These posters are awesome.
This is the start of a famous newsgroup post by Linus Torvalds. It was twenty years ago today that he announced his “hobby” operating system, which he named Linux.
As a loyal Linux user for a little over fifteen years now, I’m grateful for that little hobby project he started. And I’m amazed at what it’s become: a major force in the world of software, and one of the key components of the incredible array of technological wizardry that surrounds us every day. From the web server running this page to the cell phone in my pocket, Linux sits quietly behind it.
So happy 20th birthday (so to speak), Linux!
Tonight we had our traditional Zing outing to see the Rockies (the baseball team, not the mountains). They played the Astros tonight and the game went back and forth all night with a final 8-6 win for the home team. Brian found some great seats right behind home plate so we have a fabulous view of the game. All in all, another good time for the ol’ company team… plus Therese, of course.
Well, another awesome summer season of Grass Roots Ultimate has come to a close. Today was the annual tournament, and our team managed to do pretty well. We crushed the first two teams we played, and in the semi-finals we ended up playing the top-seeded team and lost a heartbreaker. We ended up in third place overall.
As always, the team was a lot of fun and we all had a great time.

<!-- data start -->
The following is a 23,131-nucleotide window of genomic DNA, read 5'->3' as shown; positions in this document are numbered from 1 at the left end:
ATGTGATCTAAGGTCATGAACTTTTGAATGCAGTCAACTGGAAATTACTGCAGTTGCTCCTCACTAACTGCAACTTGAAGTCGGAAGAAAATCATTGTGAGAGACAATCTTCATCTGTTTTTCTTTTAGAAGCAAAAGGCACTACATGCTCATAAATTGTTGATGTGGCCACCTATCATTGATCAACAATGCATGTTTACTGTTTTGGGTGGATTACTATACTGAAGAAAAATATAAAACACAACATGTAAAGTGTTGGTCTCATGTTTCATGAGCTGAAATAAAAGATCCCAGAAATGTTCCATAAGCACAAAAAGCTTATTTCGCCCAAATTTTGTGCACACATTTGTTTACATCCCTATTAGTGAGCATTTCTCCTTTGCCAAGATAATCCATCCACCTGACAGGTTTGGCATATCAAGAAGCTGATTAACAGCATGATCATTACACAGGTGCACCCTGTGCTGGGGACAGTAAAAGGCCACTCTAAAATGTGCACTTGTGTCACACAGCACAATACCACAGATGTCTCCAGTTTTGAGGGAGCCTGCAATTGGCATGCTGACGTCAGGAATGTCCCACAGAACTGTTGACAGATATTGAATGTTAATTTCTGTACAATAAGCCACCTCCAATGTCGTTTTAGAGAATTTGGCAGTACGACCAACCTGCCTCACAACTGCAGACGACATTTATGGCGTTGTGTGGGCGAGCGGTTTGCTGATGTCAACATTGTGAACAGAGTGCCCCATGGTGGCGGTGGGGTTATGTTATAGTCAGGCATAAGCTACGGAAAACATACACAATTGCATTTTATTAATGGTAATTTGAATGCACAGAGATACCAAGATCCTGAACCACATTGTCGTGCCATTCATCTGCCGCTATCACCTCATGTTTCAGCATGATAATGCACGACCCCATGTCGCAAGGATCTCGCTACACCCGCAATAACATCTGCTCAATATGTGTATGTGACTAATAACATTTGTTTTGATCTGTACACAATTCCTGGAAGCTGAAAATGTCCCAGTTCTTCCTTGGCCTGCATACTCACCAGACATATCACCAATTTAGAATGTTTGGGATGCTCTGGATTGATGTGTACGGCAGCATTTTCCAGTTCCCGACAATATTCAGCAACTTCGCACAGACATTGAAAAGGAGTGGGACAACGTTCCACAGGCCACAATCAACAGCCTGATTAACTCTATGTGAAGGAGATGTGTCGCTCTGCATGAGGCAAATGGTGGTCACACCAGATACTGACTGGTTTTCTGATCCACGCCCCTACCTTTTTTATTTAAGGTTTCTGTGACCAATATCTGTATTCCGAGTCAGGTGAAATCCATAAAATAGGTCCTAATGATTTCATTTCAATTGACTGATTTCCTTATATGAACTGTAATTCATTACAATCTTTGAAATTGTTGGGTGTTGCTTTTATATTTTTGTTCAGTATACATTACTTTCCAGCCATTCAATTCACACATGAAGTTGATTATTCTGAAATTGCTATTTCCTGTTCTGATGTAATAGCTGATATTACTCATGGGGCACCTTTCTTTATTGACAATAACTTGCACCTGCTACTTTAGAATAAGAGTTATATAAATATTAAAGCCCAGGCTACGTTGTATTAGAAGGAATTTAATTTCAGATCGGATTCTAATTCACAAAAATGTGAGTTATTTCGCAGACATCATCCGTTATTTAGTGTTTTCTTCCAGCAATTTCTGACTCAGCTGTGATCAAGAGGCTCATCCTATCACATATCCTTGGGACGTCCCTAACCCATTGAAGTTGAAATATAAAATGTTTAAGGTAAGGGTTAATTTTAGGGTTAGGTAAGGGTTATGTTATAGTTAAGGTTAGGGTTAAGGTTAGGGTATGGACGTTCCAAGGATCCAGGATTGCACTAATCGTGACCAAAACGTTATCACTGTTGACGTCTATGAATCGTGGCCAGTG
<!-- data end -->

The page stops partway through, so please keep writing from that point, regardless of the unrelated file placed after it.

I’ve been playing in this league for eleven years now, and still love it every year. I’m already looking forward to next summer.
Finally, I’ve been vindicated.
For at least a decade I’ve felt that the astrophysicists’ theory of “dark matter” was nothing more than a convenient math trick to explain anomalies in physical observations. Call it a kludge or whatever– it just seemed like they made up some mysterious invisible substance that made the equations balance. Just like Einstein’s Cosmological Constant– which he latter admitted was the biggest folly of his illustrious career– dark matter feels wrong.
Well, now a physicist has come out and said as much. He thinks there are alternative explanations, and we should darn well get to work figuring out where the missing mass really is.
First comment on Slashdot:
“Dark matter is the ugliest kludge to the standard model ever. It’s worse than the Plus upgrade for Windows 98.”
As someone who remembers Plus, I can only chuckle at the analogy.
Whoever thinks it’s too late to patent things that are obvious has clearly not read Google’s latest patent. In part, it says:
Holy cow! That’s innovation!
For those who are confused or flabbergasted by such technology, Google has provided a helpful diagram showing this amazing process.
Does anyone in the room still believe the U.S. Patent and Trademark Office is doing a good job reviewing applications like this?